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Archive for November 25th, 2010

Earn A Living in Hong Kong?

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 There are more than 120,000 visually impaired people in Hong Kong, only 8,000 of them could successfully get a job. Also, Their salaries are lower than ordinary employees.

[Charts, job occupations and salary level of visually impaired people in HK, source: statistics. gov. hk]

What is the reason of it? Dose it mean Hong Kong is not user-friendly to the VI people?

Do we have an open heart?







[From left: Daniel and his three daughters, which all  in soundslides]

        [Soundslides: working day of Daniel’s , the blind guide of Dialogue In the Dark.]

An Equal job Market?

         Text: 1. interview with Daniel and telephone interview with Mr. Chanyau Choung

                     2. Employment experience of Mr. Lee, a blind senior citizen of HK

                                             [Graph and audio]

Live on welfare?

      Text: analysis HK’s welfare system and Interview with Danny Chan, Chief of Employment Department of HKSB    (Hong Kong  Society of Blind)

                                        [Graph and audio]

[Map: point out all mentioned organizations’ location in HK]


Written by jillzhu

November 25, 2010 at 11:44 am

Dialogue In the Dark (DID)

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I went to DID yesterday. So many things I want to share about the interesting and inspiring exhibition,  maybe I can make my DID tour into a series. 😀

First, a little bit background about DID and DID HK.

Dialogue In the Dark (DID) is a is an awareness raising exhibition. It is a social franchising company, offering exhibitions and business training in total darkness, creating jobs for the blind, disabled and disadvantaged worldwide.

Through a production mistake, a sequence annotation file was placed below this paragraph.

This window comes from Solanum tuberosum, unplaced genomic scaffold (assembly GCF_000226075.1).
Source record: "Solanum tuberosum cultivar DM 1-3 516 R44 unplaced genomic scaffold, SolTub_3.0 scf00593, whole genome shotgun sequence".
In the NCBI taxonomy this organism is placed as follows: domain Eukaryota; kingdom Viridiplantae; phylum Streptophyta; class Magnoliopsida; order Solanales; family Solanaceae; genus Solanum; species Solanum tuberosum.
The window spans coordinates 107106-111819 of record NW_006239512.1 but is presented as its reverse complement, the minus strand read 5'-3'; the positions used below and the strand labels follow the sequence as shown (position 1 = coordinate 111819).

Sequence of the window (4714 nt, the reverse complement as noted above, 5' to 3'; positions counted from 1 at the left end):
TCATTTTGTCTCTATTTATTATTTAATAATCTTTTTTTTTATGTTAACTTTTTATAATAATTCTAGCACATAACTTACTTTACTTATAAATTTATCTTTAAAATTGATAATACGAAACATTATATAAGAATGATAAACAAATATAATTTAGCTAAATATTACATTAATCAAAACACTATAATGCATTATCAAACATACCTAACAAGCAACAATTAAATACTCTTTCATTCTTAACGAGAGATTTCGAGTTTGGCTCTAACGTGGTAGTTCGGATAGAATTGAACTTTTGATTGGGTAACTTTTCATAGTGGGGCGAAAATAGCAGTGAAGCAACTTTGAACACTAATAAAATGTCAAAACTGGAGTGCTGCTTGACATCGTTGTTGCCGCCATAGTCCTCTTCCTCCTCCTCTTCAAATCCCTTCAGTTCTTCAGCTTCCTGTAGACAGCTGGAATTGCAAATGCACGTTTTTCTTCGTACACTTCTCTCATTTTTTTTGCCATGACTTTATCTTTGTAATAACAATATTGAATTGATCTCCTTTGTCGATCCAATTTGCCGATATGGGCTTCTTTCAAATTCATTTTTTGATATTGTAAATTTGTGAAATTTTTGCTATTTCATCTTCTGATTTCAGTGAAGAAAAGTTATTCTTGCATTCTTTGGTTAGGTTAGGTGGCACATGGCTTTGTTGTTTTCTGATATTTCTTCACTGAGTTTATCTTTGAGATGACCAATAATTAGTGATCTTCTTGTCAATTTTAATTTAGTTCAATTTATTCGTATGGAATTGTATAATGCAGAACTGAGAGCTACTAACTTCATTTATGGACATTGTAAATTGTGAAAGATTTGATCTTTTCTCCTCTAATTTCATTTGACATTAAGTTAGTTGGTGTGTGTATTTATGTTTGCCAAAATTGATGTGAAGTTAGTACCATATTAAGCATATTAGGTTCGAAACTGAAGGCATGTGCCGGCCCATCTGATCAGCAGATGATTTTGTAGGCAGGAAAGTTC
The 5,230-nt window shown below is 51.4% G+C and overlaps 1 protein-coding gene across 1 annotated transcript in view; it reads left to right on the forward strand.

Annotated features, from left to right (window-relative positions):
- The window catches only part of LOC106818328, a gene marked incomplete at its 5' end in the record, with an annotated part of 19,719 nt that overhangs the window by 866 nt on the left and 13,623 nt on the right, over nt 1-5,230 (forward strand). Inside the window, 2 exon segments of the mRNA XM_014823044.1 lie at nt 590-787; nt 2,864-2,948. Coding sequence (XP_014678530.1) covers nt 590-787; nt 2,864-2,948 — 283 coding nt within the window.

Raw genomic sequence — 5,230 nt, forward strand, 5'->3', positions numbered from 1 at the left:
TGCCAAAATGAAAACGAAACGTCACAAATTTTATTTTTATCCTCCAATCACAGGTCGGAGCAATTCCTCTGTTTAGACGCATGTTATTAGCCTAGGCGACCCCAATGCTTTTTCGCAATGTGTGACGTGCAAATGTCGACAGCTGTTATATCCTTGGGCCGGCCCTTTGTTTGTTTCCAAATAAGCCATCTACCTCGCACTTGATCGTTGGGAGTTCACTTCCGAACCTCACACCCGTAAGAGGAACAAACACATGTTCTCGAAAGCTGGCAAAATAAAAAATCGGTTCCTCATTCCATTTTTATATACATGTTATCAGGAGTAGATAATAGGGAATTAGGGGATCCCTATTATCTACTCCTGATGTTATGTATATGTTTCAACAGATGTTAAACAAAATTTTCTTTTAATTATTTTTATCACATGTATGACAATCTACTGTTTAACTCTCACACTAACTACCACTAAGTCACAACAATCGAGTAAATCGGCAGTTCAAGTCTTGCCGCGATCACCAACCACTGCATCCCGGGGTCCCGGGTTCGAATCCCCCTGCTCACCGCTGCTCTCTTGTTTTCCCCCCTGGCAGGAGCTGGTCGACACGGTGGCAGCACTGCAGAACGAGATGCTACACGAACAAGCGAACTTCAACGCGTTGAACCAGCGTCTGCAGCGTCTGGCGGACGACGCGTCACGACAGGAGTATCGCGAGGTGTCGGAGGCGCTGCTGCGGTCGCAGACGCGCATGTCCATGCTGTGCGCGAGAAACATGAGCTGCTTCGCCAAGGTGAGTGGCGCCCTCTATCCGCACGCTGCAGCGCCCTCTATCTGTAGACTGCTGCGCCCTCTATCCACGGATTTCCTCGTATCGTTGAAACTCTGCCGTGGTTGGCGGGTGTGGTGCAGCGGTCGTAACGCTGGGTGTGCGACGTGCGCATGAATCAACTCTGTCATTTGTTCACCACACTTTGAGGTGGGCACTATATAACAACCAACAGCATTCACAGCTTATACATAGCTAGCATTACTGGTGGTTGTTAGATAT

First opened in 1988 and then spread worldwide, DID has been presented in 150 cities. In 2008, DID HK was founded. 

It is said over six million visitors from more than 25 countries have experienced Dialogue in the Dark, giving over 6,000 blind people jobs.

DID HK was founded in 2008, it’s mission is to bridge the gap between disabled groups and the rest of society, to create jobs for the visually impaired, to raise awareness and tolerance in society towards disadvantaged groups.

This is my tour guide Daniel, he lost his sight two years ago and became almost completely blind twelve weeks ago because of brain tumor, which hurt his optical nerve which could not be repaired. Now he could only sense lights.

What he could do, is to cross finger and hope for the future, hope for the day that bio/chemical medicine could cure his “sorrow”.

Tour guide in DID is his first job after he lost all his vision, he used to be an  area manager of cellphone outlet in Hong Kong.

After his vision loss, he never find an opportunity to work, until he joined DID.

He said it is hard for blind people to find a job in oriental region, like HK and Taiwan, even for those with good education. Some fresh graduate even can’t find a way to access job market and get an interview.

“Not all of , but many of employers set up their minds to assume you can not do anything without your vision. Their mind is very hard  to ‘break’.”

As acquired blindness late in Daniel’s life other than inborn, Daniel said even he thought it is impossible to walk in the street with a stick.

Will people help me? How can I use a computer?How can I cook? How can I manage my daily work? These are questions full of his head at first. “Actually, there are skills and facilities to help blind people out.” He added.

“First I don’t understand, than I assume this is impossible. This is the fault people who have never tried how it feels to be in a totally dark world.

DID is a platform for visually impaired, but also the normal people, let them know more about our life.”

Daniel has young and nice voice, but he is actually over 40. He said age is never the barrier to make friends and he wants to “keep his mind younger” which makes him feel rejuvenated.

Written by jillzhu

November 25, 2010 at 7:53 am

Posted in Final Project